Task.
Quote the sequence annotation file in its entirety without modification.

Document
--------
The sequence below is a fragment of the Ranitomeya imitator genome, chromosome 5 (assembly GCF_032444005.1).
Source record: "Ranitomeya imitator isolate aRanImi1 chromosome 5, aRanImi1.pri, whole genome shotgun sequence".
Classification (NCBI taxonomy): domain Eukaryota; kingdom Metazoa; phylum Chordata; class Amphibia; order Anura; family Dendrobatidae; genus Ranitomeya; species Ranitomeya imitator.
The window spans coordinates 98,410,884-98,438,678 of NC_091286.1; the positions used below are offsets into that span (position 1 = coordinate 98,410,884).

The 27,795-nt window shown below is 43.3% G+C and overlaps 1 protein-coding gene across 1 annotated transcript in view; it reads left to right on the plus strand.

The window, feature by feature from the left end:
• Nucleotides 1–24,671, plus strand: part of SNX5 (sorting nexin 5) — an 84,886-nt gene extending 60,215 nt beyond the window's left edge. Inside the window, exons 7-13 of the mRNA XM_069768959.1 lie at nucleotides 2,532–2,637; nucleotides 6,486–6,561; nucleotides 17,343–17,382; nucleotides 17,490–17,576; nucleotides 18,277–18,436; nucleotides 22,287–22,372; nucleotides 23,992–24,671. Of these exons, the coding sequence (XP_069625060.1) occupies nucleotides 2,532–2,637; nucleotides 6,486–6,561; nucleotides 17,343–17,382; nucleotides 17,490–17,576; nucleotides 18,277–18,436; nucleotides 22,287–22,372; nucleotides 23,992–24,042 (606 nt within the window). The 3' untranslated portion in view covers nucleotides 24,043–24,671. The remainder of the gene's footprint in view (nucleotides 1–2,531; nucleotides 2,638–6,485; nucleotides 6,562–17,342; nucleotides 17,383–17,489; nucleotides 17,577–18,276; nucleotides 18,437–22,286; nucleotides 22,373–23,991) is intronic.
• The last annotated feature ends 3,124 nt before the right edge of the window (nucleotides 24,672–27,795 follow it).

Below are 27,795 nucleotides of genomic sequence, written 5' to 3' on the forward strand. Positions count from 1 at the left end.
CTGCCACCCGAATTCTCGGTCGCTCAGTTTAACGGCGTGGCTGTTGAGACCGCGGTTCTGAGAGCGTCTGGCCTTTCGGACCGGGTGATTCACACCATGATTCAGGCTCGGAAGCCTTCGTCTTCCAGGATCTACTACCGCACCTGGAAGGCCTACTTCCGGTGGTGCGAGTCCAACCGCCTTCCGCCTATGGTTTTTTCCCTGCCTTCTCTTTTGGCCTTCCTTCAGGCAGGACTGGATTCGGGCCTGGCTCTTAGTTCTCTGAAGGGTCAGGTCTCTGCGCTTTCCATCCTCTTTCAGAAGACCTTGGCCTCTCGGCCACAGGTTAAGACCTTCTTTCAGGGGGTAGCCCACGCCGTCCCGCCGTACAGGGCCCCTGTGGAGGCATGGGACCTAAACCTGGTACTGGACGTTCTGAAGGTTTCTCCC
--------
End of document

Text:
The sequence below is a fragment of the Ranitomeya imitator genome, chromosome 5 (assembly GCF_032444005.1).
Source record: "Ranitomeya imitator isolate aRanImi1 chromosome 5, aRanImi1.pri, whole genome shotgun sequence".
Classification (NCBI taxonomy): domain Eukaryota; kingdom Metazoa; phylum Chordata; class Amphibia; order Anura; family Dendrobatidae; genus Ranitomeya; species Ranitomeya imitator.
The window spans coordinates 98,410,884-98,438,678 of NC_091286.1; the positions used below are offsets into that span (position 1 = coordinate 98,410,884).

The 27,795-nt window shown below is 43.3% G+C and overlaps 1 protein-coding gene across 1 annotated transcript in view; it reads left to right on the plus strand.

The window, feature by feature from the left end:
• Nucleotides 1–24,671, plus strand: part of SNX5 (sorting nexin 5) — an 84,886-nt gene extending 60,215 nt beyond the window's left edge. Inside the window, exons 7-13 of the mRNA XM_069768959.1 lie at nucleotides 2,532–2,637; nucleotides 6,486–6,561; nucleotides 17,343–17,382; nucleotides 17,490–17,576; nucleotides 18,277–18,436; nucleotides 22,287–22,372; nucleotides 23,992–24,671. Of these exons, the coding sequence (XP_069625060.1) occupies nucleotides 2,532–2,637; nucleotides 6,486–6,561; nucleotides 17,343–17,382; nucleotides 17,490–17,576; nucleotides 18,277–18,436; nucleotides 22,287–22,372; nucleotides 23,992–24,042 (606 nt within the window). The 3' untranslated portion in view covers nucleotides 24,043–24,671. The remainder of the gene's footprint in view (nucleotides 1–2,531; nucleotides 2,638–6,485; nucleotides 6,562–17,342; nucleotides 17,383–17,489; nucleotides 17,577–18,276; nucleotides 18,437–22,286; nucleotides 22,373–23,991) is intronic.
• The last annotated feature ends 3,124 nt before the right edge of the window (nucleotides 24,672–27,795 follow it).

Below are 27,795 nucleotides of genomic sequence, written 5' to 3' on the forward strand. Positions count from 1 at the left end.
CTGCCACCCGAATTCTCGGTCGCTCAGTTTAACGGCGTGGCTGTTGAGACCGCGGTTCTGAGAGCGTCTGGCCTTTCGGACCGGGTGATTCACACCATGATTCAGGCTCGGAAGCCTTCGTCTTCCAGGATCTACTACCGCACCTGGAAGGCCTACTTCCGGTGGTGCGAGTCCAACCGCCTTCCGCCTATGGTTTTTTCCCTGCCTTCTCTTTTGGCCTTCCTTCAGGCAGGACTGGATTCGGGCCTGGCTCTTAGTTCTCTGAAGGGTCAGGTCTCTGCGCTTTCCATCCTCTTTCAGAAGACCTTGGCCTCTCGGCCACAGGTTAAGACCTTCTTTCAGGGGGTAGCCCACGCCGTCCCGCCGTACAGGGCCCCTGTGGAGGCATGGGACCTAAACCTGGTACTGGACGTTCTGAAGGTTTCTCCC